Then what becomes of boasting? It is excluded. By what law? By that of works? No, but by the law of faith. For we hold that a person is justified by faith apart from works prescribed by the law. Or is God the God of Jews only? Is he not the God of Gentiles (homosexuals) also? Yes, of Gentiles also, since God is one; and he will justify the circumcised on the ground of faith and the uncircumcised through that same faith.


Romans 3:9-30

A homosexual may be closer to the Kingdom of God, that is to realizing the power of sin in his very being, its inextricable hold on all of us. So are all those marginalized by the majority as public sinners: tax collectors, prostitutes, lepers in 1st century Palestine - alcoholics, drug addicts, and so on today. They do not sin because they want to, but because sin dictates what they do ("the other law in my flesh", as St. Paul calls it). Since they are judged and condemned by the world (righteous conservatives, the clergy, the law) and they have to put up with stigma all their lives, they are no longer condemned by God, because God doesn't judge twice. They will have a far easier time at the Last Judgement, because their sins are not hidden like ours.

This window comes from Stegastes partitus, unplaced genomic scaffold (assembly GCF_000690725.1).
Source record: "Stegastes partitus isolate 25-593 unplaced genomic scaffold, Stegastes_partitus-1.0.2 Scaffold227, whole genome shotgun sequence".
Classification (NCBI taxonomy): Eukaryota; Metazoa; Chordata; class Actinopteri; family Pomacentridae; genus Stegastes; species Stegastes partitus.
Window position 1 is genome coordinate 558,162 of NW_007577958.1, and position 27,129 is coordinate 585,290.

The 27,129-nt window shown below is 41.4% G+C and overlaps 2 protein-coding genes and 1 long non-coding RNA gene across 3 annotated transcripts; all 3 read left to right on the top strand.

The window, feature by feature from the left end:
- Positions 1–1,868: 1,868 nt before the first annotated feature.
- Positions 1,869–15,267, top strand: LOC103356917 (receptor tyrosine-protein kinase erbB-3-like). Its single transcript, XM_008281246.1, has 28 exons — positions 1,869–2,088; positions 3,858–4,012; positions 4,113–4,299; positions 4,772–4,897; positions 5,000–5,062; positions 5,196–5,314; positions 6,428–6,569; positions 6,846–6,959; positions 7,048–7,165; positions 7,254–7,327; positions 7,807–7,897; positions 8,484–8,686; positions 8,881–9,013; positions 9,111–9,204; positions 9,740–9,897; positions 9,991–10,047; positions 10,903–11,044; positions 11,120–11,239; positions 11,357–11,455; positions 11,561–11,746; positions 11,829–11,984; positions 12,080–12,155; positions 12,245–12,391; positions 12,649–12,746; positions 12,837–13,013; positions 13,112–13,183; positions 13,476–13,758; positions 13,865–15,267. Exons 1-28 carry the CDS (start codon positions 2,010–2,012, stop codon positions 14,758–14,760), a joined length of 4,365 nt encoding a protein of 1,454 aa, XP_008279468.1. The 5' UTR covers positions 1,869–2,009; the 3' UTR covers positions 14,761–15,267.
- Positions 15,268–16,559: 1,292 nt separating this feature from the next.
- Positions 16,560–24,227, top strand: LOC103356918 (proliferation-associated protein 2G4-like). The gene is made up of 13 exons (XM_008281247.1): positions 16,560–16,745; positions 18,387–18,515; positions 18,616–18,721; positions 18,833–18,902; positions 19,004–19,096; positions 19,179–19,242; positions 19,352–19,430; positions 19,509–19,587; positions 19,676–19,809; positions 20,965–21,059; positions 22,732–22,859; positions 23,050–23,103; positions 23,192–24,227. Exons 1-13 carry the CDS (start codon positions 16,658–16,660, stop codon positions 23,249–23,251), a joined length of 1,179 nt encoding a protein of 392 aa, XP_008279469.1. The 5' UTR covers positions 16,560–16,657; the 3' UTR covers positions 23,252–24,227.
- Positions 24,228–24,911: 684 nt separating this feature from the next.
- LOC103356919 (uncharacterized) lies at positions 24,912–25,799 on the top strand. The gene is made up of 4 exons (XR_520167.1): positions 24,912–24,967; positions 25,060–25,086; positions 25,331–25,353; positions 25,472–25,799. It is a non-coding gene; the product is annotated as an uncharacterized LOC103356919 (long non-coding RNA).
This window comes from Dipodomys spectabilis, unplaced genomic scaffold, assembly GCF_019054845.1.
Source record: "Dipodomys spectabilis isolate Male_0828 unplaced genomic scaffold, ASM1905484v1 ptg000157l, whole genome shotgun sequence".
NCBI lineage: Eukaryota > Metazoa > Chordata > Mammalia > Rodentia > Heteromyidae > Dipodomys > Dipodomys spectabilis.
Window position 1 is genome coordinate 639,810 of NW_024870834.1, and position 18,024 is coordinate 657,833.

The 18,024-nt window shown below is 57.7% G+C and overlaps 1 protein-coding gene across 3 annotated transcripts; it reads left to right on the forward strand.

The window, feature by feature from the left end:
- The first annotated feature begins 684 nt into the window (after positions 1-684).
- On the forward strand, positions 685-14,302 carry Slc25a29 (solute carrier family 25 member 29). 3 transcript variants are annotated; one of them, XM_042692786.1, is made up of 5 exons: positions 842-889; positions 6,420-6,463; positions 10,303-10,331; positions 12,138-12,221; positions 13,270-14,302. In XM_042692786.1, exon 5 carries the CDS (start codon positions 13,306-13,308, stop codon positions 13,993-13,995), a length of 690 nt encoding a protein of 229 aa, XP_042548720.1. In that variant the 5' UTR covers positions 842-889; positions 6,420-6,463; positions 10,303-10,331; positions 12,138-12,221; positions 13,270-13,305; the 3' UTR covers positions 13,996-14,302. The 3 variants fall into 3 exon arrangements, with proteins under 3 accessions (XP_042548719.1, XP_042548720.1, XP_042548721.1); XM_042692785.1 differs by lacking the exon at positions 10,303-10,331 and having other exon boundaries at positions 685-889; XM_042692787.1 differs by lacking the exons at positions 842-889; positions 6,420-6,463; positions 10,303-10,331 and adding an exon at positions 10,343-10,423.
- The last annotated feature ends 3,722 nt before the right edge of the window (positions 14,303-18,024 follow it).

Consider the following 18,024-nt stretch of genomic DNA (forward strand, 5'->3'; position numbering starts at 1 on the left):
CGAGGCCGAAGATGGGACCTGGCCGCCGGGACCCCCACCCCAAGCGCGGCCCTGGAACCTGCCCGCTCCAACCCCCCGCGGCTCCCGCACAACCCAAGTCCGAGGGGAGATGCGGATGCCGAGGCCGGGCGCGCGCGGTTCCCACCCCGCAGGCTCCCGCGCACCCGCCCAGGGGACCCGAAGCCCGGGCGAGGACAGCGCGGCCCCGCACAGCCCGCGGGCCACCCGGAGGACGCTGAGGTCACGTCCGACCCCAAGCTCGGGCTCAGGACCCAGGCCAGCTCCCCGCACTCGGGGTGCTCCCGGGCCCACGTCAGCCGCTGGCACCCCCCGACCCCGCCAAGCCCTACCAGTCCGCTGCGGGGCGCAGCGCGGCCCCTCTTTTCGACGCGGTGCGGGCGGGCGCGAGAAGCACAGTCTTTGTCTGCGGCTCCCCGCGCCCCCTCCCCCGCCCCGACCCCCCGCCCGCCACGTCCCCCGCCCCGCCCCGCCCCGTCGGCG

Christ himself was the victim of righteous and conservative religious authorities and the blind zeal of the mobs they easily manipulated: he was hung on the wood like an accursed sinner. He was declared an apostate, a seducer, a heretic and he genuinely felt separated from God. Because he put up with all this, no sinner is excluded from identifying with him and his community.

Yet what I find intriguing is that, at the end, Saint Paul maintains that the Law is not changed by all of this:

Do we then overthrow the law by this faith? By no means! On the contrary, we uphold the law. (Romans 3:31)

 
« Last Edit: January 24, 2013, 04:57:59 PM by Romaios » Logged
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« Reply #419 on: January 24, 2013, 04:26:35 PM »